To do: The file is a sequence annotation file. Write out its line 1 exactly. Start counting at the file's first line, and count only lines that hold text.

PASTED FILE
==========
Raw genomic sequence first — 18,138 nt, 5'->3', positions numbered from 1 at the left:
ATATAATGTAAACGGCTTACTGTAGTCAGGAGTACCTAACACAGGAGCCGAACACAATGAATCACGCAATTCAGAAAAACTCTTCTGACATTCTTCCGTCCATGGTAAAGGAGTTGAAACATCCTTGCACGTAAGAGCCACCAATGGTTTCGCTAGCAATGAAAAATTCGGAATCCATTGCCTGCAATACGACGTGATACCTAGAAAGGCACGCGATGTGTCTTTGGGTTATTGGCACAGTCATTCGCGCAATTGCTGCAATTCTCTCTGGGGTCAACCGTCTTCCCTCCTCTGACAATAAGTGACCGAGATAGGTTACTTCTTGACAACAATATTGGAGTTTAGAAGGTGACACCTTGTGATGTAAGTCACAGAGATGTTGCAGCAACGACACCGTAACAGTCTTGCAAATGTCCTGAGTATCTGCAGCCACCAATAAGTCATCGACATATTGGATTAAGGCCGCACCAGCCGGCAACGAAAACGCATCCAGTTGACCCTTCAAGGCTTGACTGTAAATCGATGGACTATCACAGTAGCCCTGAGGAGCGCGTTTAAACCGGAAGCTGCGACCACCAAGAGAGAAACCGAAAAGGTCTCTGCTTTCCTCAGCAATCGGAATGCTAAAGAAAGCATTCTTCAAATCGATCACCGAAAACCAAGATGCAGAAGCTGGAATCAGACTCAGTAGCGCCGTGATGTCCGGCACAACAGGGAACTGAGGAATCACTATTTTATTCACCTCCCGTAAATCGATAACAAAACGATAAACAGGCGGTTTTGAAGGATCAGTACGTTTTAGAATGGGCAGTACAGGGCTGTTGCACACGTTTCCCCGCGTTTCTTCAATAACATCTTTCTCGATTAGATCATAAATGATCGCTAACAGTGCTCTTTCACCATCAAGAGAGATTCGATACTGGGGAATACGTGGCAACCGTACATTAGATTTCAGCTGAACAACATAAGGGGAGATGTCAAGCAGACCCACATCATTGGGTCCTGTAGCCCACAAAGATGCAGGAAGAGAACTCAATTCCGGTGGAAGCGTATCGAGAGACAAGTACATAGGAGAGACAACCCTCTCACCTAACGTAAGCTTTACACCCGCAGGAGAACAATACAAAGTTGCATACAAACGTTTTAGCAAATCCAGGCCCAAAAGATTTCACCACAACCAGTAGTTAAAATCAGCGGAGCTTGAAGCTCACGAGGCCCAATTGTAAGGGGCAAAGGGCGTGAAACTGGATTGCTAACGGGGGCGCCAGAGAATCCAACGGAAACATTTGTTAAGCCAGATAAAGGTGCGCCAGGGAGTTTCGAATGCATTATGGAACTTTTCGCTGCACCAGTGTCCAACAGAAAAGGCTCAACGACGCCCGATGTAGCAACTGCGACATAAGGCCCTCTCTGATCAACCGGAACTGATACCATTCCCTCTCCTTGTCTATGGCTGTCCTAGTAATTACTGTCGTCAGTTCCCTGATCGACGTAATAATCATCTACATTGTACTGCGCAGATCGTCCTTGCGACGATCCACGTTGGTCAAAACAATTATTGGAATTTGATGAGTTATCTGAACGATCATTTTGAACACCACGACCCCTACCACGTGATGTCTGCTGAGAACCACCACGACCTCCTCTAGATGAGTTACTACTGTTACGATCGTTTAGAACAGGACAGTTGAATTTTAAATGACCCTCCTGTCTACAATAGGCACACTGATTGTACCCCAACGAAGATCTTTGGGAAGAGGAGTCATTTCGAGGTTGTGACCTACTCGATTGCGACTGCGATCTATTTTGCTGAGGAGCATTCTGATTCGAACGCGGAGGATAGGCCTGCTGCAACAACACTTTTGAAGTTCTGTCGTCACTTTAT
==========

Raw genomic sequence first — 18,138 nt, 5'->3', positions numbered from 1 at the left: